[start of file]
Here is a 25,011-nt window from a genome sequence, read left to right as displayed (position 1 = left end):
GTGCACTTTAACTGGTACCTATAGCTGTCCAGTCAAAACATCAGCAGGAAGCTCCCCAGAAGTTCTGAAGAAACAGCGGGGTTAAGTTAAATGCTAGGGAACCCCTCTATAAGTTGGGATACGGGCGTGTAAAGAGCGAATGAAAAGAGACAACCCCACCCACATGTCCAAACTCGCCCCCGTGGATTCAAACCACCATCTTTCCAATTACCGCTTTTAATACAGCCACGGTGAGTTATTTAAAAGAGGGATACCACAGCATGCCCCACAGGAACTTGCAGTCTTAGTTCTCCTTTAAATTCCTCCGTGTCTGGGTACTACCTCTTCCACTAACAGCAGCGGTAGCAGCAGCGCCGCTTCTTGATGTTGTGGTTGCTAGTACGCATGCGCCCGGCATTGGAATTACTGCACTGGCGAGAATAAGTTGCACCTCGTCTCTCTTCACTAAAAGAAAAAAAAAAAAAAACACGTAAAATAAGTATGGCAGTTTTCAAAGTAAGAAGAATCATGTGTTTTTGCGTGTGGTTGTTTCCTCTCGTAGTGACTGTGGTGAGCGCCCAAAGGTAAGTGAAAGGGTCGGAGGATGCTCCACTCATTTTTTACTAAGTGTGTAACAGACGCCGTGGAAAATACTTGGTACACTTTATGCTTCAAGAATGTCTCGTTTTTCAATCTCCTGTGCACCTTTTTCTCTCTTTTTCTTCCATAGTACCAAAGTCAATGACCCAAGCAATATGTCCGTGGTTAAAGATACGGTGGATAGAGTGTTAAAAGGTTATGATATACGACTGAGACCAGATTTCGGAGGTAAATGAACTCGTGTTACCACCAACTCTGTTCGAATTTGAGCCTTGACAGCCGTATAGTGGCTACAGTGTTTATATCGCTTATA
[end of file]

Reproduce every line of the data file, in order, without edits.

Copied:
Here is a 25,011-nt window from a genome sequence, read left to right as displayed (position 1 = left end):
GTGCACTTTAACTGGTACCTATAGCTGTCCAGTCAAAACATCAGCAGGAAGCTCCCCAGAAGTTCTGAAGAAACAGCGGGGTTAAGTTAAATGCTAGGGAACCCCTCTATAAGTTGGGATACGGGCGTGTAAAGAGCGAATGAAAAGAGACAACCCCACCCACATGTCCAAACTCGCCCCCGTGGATTCAAACCACCATCTTTCCAATTACCGCTTTTAATACAGCCACGGTGAGTTATTTAAAAGAGGGATACCACAGCATGCCCCACAGGAACTTGCAGTCTTAGTTCTCCTTTAAATTCCTCCGTGTCTGGGTACTACCTCTTCCACTAACAGCAGCGGTAGCAGCAGCGCCGCTTCTTGATGTTGTGGTTGCTAGTACGCATGCGCCCGGCATTGGAATTACTGCACTGGCGAGAATAAGTTGCACCTCGTCTCTCTTCACTAAAAGAAAAAAAAAAAAAAACACGTAAAATAAGTATGGCAGTTTTCAAAGTAAGAAGAATCATGTGTTTTTGCGTGTGGTTGTTTCCTCTCGTAGTGACTGTGGTGAGCGCCCAAAGGTAAGTGAAAGGGTCGGAGGATGCTCCACTCATTTTTTACTAAGTGTGTAACAGACGCCGTGGAAAATACTTGGTACACTTTATGCTTCAAGAATGTCTCGTTTTTCAATCTCCTGTGCACCTTTTTCTCTCTTTTTCTTCCATAGTACCAAAGTCAATGACCCAAGCAATATGTCCGTGGTTAAAGATACGGTGGATAGAGTGTTAAAAGGTTATGATATACGACTGAGACCAGATTTCGGAGGTAAATGAACTCGTGTTACCACCAACTCTGTTCGAATTTGAGCCTTGACAGCCGTATAGTGGCTACAGTGTTTATATCGCTTATA